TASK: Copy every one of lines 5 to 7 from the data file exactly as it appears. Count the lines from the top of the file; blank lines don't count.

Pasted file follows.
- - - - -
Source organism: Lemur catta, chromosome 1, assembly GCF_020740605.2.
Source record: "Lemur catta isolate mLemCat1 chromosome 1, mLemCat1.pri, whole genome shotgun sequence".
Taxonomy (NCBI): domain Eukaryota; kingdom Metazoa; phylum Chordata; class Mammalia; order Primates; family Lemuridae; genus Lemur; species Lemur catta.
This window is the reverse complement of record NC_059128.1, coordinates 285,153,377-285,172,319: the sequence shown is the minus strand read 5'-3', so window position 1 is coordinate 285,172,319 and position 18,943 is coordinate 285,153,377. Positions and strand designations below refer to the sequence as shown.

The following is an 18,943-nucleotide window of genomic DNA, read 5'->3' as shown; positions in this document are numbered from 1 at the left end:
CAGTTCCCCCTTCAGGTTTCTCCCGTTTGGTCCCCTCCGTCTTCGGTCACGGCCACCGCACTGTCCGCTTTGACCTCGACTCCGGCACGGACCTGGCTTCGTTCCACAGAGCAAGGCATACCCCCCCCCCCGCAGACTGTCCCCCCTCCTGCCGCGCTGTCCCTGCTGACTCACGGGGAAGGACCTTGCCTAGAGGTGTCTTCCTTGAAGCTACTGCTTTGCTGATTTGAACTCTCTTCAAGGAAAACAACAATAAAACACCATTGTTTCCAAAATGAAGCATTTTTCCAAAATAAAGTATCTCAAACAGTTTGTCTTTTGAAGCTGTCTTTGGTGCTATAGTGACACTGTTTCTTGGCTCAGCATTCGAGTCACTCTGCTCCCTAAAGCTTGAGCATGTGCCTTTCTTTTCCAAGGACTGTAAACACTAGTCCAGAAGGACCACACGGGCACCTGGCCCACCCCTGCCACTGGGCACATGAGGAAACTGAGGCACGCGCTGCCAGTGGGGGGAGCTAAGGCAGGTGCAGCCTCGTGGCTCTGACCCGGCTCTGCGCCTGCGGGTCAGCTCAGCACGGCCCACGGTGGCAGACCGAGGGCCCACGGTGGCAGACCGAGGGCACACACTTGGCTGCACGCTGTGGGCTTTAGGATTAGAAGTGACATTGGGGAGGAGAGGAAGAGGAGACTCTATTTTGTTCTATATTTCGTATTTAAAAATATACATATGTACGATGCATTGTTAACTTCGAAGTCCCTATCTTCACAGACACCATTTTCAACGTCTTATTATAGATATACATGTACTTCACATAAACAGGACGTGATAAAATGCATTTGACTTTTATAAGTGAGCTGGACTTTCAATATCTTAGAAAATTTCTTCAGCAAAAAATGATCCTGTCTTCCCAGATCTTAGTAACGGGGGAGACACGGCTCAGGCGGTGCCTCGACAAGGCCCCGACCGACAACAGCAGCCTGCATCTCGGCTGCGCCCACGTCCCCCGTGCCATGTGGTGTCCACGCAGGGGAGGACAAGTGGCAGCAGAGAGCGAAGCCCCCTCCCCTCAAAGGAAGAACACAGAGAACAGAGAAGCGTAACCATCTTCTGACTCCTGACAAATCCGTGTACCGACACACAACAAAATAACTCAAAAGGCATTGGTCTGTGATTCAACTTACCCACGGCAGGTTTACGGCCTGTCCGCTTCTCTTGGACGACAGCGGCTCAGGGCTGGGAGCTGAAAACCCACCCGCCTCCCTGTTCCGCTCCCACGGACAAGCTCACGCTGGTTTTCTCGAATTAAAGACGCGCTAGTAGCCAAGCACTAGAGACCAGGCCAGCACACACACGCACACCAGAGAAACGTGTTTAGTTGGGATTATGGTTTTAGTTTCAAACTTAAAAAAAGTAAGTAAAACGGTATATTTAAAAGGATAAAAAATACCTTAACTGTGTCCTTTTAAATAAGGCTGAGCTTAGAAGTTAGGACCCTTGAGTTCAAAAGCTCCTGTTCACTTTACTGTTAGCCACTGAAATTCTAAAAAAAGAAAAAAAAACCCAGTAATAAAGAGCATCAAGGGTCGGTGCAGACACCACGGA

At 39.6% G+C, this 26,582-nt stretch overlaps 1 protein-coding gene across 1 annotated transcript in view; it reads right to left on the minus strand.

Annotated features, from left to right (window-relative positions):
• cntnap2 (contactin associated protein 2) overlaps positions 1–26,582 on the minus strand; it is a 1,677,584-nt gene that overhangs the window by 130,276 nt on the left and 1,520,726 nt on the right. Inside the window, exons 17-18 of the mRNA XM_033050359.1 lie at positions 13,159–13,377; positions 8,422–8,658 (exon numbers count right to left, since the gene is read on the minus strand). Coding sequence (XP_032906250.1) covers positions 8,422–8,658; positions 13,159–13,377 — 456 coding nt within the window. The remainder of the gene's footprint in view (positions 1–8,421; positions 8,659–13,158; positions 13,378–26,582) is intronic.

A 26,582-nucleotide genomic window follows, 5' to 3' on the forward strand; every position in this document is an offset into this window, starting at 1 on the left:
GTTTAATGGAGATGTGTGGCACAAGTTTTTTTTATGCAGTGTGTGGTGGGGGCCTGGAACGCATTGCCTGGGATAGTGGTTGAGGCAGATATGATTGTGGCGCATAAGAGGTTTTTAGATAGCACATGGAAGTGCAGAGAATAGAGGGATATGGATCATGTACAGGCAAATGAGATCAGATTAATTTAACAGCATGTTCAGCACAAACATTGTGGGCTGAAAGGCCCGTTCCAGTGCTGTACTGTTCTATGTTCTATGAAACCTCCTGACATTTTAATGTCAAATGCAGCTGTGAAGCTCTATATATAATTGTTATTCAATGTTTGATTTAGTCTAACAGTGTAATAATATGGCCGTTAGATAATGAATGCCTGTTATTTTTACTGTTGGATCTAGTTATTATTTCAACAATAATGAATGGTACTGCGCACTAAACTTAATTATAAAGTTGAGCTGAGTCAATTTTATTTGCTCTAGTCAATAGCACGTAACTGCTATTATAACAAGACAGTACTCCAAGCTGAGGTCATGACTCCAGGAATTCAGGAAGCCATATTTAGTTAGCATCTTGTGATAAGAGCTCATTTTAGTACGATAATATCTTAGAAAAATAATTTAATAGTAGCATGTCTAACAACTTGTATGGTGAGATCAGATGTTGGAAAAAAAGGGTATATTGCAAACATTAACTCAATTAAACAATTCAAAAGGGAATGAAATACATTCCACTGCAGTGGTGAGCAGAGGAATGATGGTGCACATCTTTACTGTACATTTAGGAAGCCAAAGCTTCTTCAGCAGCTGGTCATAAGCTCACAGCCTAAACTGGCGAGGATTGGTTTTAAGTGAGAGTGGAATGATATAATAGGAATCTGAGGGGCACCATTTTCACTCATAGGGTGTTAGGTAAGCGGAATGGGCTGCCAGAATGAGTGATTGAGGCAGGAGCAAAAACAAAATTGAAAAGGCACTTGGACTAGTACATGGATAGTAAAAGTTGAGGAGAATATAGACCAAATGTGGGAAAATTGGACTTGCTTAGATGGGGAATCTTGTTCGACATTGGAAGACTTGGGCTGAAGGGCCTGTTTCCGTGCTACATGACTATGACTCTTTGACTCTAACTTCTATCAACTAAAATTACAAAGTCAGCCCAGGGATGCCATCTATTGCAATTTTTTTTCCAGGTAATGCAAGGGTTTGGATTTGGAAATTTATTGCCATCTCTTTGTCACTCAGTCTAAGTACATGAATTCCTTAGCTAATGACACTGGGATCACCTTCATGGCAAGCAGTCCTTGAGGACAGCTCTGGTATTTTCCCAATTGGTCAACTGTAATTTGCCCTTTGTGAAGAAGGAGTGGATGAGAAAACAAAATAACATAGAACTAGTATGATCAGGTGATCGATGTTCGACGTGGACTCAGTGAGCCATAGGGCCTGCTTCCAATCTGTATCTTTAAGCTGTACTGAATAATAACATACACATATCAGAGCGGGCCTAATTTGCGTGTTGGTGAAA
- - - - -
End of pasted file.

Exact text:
The following is an 18,943-nucleotide window of genomic DNA, read 5'->3' as shown; positions in this document are numbered from 1 at the left end:
CAGTTCCCCCTTCAGGTTTCTCCCGTTTGGTCCCCTCCGTCTTCGGTCACGGCCACCGCACTGTCCGCTTTGACCTCGACTCCGGCACGGACCTGGCTTCGTTCCACAGAGCAAGGCATACCCCCCCCCCCGCAGACTGTCCCCCCTCCTGCCGCGCTGTCCCTGCTGACTCACGGGGAAGGACCTTGCCTAGAGGTGTCTTCCTTGAAGCTACTGCTTTGCTGATTTGAACTCTCTTCAAGGAAAACAACAATAAAACACCATTGTTTCCAAAATGAAGCATTTTTCCAAAATAAAGTATCTCAAACAGTTTGTCTTTTGAAGCTGTCTTTGGTGCTATAGTGACACTGTTTCTTGGCTCAGCATTCGAGTCACTCTGCTCCCTAAAGCTTGAGCATGTGCCTTTCTTTTCCAAGGACTGTAAACACTAGTCCAGAAGGACCACACGGGCACCTGGCCCACCCCTGCCACTGGGCACATGAGGAAACTGAGGCACGCGCTGCCAGTGGGGGGAGCTAAGGCAGGTGCAGCCTCGTGGCTCTGACCCGGCTCTGCGCCTGCGGGTCAGCTCAGCACGGCCCACGGTGGCAGACCGAGGGCCCACGGTGGCAGACCGAGGGCACACACTTGGCTGCACGCTGTGGGCTTTAGGATTAGAAGTGACATTGGGGAGGAGAGGAAGAGGAGACTCTATTTTGTTCTATATTTCGTATTTAAAAATATACATATGTACGATGCATTGTTAACTTCGAAGTCCCTATCTTCACAGACACCATTTTCAACGTCTTATTATAGATATACATGTACTTCACATAAACAGGACGTGATAAAATGCATTTGACTTTTATAAGTGAGCTGGACTTTCAATATCTTAGAAAATTTCTTCAGCAAAAAATGATCCTGTCTTCCCAGATCTTAGTAACGGGGGAGACACGGCTCAGGCGGTGCCTCGACAAGGCCCCGACCGACAACAGCAGCCTGCATCTCGGCTGCGCCCACGTCCCCCGTGCCATGTGGTGTCCACGCAGGGGAGGACAAGTGGCAGCAGAGAGCGAAGCCCCCTCCCCTCAAAGGAAGAACACAGAGAACAGAGAAGCGTAACCATCTTCTGACTCCTGACAAATCCGTGTACCGACACACAACAAAATAACTCAAAAGGCATTGGTCTGTGATTCAACTTACCCACGGCAGGTTTACGGCCTGTCCGCTTCTCTTGGACGACAGCGGCTCAGGGCTGGGAGCTGAAAACCCACCCGCCTCCCTGTTCCGCTCCCACGGACAAGCTCACGCTGGTTTTCTCGAATTAAAGACGCGCTAGTAGCCAAGCACTAGAGACCAGGCCAGCACACACACGCACACCAGAGAAACGTGTTTAGTTGGGATTATGGTTTTAGTTTCAAACTTAAAAAAAGTAAGTAAAACGGTATATTTAAAAGGATAAAAAATACCTTAACTGTGTCCTTTTAAATAAGGCTGAGCTTAGAAGTTAGGACCCTTGAGTTCAAAAGCTCCTGTTCACTTTACTGTTAGCCACTGAAATTCTAAAAAAAGAAAAAAAAACCCAGTAATAAAGAGCATCAAGGGTCGGTGCAGACACCACGGA

At 39.6% G+C, this 26,582-nt stretch overlaps 1 protein-coding gene across 1 annotated transcript in view; it reads right to left on the minus strand.